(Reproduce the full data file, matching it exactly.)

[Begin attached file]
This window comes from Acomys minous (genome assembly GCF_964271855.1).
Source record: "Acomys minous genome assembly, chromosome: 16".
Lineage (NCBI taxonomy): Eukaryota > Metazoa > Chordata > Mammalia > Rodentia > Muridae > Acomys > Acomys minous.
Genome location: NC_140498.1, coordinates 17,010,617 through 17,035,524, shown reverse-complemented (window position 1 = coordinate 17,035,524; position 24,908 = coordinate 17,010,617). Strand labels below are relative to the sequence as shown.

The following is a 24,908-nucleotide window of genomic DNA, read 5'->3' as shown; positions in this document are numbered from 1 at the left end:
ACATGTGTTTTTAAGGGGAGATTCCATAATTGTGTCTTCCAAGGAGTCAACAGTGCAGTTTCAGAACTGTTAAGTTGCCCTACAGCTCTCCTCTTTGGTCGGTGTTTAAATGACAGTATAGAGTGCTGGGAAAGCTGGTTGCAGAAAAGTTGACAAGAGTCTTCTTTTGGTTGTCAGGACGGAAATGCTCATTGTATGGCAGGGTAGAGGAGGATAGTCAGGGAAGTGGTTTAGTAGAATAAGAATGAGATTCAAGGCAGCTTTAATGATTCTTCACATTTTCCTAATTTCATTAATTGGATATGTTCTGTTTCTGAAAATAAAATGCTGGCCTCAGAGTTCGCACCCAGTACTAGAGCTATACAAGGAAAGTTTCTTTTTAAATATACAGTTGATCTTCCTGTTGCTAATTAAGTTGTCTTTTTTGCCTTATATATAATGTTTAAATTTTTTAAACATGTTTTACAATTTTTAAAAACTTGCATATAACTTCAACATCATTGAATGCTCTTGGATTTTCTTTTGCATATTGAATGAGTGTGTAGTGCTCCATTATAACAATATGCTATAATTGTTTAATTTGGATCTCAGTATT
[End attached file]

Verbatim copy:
This window comes from Acomys minous (genome assembly GCF_964271855.1).
Source record: "Acomys minous genome assembly, chromosome: 16".
Lineage (NCBI taxonomy): Eukaryota > Metazoa > Chordata > Mammalia > Rodentia > Muridae > Acomys > Acomys minous.
Genome location: NC_140498.1, coordinates 17,010,617 through 17,035,524, shown reverse-complemented (window position 1 = coordinate 17,035,524; position 24,908 = coordinate 17,010,617). Strand labels below are relative to the sequence as shown.

The following is a 24,908-nucleotide window of genomic DNA, read 5'->3' as shown; positions in this document are numbered from 1 at the left end:
ACATGTGTTTTTAAGGGGAGATTCCATAATTGTGTCTTCCAAGGAGTCAACAGTGCAGTTTCAGAACTGTTAAGTTGCCCTACAGCTCTCCTCTTTGGTCGGTGTTTAAATGACAGTATAGAGTGCTGGGAAAGCTGGTTGCAGAAAAGTTGACAAGAGTCTTCTTTTGGTTGTCAGGACGGAAATGCTCATTGTATGGCAGGGTAGAGGAGGATAGTCAGGGAAGTGGTTTAGTAGAATAAGAATGAGATTCAAGGCAGCTTTAATGATTCTTCACATTTTCCTAATTTCATTAATTGGATATGTTCTGTTTCTGAAAATAAAATGCTGGCCTCAGAGTTCGCACCCAGTACTAGAGCTATACAAGGAAAGTTTCTTTTTAAATATACAGTTGATCTTCCTGTTGCTAATTAAGTTGTCTTTTTTGCCTTATATATAATGTTTAAATTTTTTAAACATGTTTTACAATTTTTAAAAACTTGCATATAACTTCAACATCATTGAATGCTCTTGGATTTTCTTTTGCATATTGAATGAGTGTGTAGTGCTCCATTATAACAATATGCTATAATTGTTTAATTTGGATCTCAGTATT